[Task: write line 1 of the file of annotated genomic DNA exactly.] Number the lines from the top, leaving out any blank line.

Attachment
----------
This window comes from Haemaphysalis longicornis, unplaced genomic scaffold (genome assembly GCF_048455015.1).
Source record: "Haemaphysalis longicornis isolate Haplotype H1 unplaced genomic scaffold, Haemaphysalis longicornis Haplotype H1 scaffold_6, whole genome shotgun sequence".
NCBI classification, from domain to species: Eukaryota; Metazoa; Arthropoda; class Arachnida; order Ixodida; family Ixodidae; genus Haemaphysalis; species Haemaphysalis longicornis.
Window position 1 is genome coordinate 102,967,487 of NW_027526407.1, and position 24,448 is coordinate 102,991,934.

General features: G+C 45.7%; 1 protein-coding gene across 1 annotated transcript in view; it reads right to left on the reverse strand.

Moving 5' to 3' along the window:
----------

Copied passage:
This window comes from Haemaphysalis longicornis, unplaced genomic scaffold (genome assembly GCF_048455015.1).